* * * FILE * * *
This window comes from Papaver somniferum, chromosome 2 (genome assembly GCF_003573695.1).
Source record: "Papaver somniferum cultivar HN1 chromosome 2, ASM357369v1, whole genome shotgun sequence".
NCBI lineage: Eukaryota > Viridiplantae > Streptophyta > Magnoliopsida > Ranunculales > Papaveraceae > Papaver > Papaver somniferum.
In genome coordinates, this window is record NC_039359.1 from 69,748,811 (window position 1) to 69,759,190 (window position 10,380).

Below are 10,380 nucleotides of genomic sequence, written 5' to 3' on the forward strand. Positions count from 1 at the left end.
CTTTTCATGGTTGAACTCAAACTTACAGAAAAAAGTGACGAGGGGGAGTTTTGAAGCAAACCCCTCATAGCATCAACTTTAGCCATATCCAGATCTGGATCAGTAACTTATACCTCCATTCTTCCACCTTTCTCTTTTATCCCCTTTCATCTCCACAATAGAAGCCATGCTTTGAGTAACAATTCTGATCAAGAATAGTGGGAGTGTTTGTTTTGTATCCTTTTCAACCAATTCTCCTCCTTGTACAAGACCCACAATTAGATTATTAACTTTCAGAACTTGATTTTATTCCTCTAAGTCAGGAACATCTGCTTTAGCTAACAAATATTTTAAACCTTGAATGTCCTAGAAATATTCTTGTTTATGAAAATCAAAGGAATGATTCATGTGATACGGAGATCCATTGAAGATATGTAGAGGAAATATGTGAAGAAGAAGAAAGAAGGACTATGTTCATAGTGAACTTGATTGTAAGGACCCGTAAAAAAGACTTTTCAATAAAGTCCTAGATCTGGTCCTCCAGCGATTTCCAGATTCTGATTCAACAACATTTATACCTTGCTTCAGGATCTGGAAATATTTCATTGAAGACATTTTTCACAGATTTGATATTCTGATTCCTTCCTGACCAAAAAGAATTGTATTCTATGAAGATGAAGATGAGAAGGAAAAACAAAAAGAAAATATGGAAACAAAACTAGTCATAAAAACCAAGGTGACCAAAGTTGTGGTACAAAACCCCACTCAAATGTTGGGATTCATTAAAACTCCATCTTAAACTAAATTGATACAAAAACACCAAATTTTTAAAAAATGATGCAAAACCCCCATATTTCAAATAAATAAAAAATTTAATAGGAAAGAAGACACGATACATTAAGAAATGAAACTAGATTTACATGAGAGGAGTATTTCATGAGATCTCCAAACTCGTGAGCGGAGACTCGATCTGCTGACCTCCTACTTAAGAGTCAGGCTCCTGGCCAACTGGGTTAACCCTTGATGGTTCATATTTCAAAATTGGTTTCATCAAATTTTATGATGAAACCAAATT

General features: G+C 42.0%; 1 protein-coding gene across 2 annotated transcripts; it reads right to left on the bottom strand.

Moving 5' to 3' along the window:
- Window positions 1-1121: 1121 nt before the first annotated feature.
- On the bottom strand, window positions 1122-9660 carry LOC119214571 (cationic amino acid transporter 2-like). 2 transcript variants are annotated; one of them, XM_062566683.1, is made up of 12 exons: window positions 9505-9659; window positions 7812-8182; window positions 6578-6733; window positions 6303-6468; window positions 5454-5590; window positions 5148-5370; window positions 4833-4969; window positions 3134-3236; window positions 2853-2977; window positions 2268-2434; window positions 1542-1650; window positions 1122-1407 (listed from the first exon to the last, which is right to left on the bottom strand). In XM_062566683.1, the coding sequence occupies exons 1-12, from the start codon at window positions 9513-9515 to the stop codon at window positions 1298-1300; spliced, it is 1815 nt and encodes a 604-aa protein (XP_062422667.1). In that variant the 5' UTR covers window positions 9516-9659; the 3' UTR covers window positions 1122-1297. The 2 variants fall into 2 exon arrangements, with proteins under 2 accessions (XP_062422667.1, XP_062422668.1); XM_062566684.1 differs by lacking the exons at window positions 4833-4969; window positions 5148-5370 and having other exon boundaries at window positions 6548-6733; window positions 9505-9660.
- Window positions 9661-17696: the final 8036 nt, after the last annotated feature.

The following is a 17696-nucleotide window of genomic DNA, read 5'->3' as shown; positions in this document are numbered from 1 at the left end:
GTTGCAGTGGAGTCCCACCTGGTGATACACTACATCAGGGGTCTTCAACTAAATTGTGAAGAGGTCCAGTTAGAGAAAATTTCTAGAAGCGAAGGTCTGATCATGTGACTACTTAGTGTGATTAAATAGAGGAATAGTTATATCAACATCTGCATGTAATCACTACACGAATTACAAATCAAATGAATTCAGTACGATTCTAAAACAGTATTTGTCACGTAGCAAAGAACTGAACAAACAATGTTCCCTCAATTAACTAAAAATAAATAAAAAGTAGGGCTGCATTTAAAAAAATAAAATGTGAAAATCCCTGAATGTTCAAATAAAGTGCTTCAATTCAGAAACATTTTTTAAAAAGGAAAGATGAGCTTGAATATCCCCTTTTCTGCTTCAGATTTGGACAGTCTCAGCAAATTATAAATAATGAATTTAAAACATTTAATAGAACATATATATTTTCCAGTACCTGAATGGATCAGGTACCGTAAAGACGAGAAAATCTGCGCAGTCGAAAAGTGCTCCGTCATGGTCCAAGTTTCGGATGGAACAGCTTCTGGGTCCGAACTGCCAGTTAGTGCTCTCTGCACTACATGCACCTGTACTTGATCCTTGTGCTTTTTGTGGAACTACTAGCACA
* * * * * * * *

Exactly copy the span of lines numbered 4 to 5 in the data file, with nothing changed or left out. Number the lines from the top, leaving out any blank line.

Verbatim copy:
In genome coordinates, this window is record NC_039359.1 from 69,748,811 (window position 1) to 69,759,190 (window position 10,380).

Below are 10,380 nucleotides of genomic sequence, written 5' to 3' on the forward strand. Positions count from 1 at the left end.